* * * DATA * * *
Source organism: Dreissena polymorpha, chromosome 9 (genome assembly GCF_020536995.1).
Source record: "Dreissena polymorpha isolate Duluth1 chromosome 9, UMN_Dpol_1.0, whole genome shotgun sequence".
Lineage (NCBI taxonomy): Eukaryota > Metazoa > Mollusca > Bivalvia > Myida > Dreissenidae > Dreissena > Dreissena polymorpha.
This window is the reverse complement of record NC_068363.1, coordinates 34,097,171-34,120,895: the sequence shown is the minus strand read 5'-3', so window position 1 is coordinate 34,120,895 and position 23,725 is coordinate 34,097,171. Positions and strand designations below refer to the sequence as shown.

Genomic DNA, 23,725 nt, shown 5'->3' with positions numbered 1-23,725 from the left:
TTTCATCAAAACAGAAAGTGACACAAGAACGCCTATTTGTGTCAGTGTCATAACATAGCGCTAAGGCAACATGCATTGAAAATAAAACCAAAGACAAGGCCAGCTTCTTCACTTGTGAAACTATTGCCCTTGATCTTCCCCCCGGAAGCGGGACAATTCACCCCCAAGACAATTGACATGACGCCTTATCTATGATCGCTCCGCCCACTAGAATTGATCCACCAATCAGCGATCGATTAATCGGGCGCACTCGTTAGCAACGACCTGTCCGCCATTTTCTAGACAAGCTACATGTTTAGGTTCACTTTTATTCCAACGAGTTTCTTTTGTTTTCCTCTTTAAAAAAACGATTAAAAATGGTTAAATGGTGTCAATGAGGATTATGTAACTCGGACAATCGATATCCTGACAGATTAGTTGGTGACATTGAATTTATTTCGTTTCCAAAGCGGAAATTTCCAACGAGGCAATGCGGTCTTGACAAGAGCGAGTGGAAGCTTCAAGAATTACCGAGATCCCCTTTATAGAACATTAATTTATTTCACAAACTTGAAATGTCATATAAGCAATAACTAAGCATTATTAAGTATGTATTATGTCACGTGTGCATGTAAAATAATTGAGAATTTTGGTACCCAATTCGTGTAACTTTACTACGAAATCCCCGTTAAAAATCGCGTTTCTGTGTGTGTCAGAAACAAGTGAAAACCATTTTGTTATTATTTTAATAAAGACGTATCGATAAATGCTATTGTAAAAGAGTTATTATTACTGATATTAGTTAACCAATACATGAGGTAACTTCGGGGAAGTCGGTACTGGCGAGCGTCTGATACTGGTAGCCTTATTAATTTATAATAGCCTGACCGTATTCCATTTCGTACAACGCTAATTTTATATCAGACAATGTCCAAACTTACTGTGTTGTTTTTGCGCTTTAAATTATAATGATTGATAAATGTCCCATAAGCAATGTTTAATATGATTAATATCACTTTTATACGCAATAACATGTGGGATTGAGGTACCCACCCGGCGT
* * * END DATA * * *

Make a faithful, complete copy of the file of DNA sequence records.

Source organism: Dreissena polymorpha, chromosome 9 (genome assembly GCF_020536995.1).
Source record: "Dreissena polymorpha isolate Duluth1 chromosome 9, UMN_Dpol_1.0, whole genome shotgun sequence".
Lineage (NCBI taxonomy): Eukaryota > Metazoa > Mollusca > Bivalvia > Myida > Dreissenidae > Dreissena > Dreissena polymorpha.
This window is the reverse complement of record NC_068363.1, coordinates 34,097,171-34,120,895: the sequence shown is the minus strand read 5'-3', so window position 1 is coordinate 34,120,895 and position 23,725 is coordinate 34,097,171. Positions and strand designations below refer to the sequence as shown.

Genomic DNA, 23,725 nt, shown 5'->3' with positions numbered 1-23,725 from the left:
TTTCATCAAAACAGAAAGTGACACAAGAACGCCTATTTGTGTCAGTGTCATAACATAGCGCTAAGGCAACATGCATTGAAAATAAAACCAAAGACAAGGCCAGCTTCTTCACTTGTGAAACTATTGCCCTTGATCTTCCCCCCGGAAGCGGGACAATTCACCCCCAAGACAATTGACATGACGCCTTATCTATGATCGCTCCGCCCACTAGAATTGATCCACCAATCAGCGATCGATTAATCGGGCGCACTCGTTAGCAACGACCTGTCCGCCATTTTCTAGACAAGCTACATGTTTAGGTTCACTTTTATTCCAACGAGTTTCTTTTGTTTTCCTCTTTAAAAAAACGATTAAAAATGGTTAAATGGTGTCAATGAGGATTATGTAACTCGGACAATCGATATCCTGACAGATTAGTTGGTGACATTGAATTTATTTCGTTTCCAAAGCGGAAATTTCCAACGAGGCAATGCGGTCTTGACAAGAGCGAGTGGAAGCTTCAAGAATTACCGAGATCCCCTTTATAGAACATTAATTTATTTCACAAACTTGAAATGTCATATAAGCAATAACTAAGCATTATTAAGTATGTATTATGTCACGTGTGCATGTAAAATAATTGAGAATTTTGGTACCCAATTCGTGTAACTTTACTACGAAATCCCCGTTAAAAATCGCGTTTCTGTGTGTGTCAGAAACAAGTGAAAACCATTTTGTTATTATTTTAATAAAGACGTATCGATAAATGCTATTGTAAAAGAGTTATTATTACTGATATTAGTTAACCAATACATGAGGTAACTTCGGGGAAGTCGGTACTGGCGAGCGTCTGATACTGGTAGCCTTATTAATTTATAATAGCCTGACCGTATTCCATTTCGTACAACGCTAATTTTATATCAGACAATGTCCAAACTTACTGTGTTGTTTTTGCGCTTTAAATTATAATGATTGATAAATGTCCCATAAGCAATGTTTAATATGATTAATATCACTTTTATACGCAATAACATGTGGGATTGAGGTACCCACCCGGCGT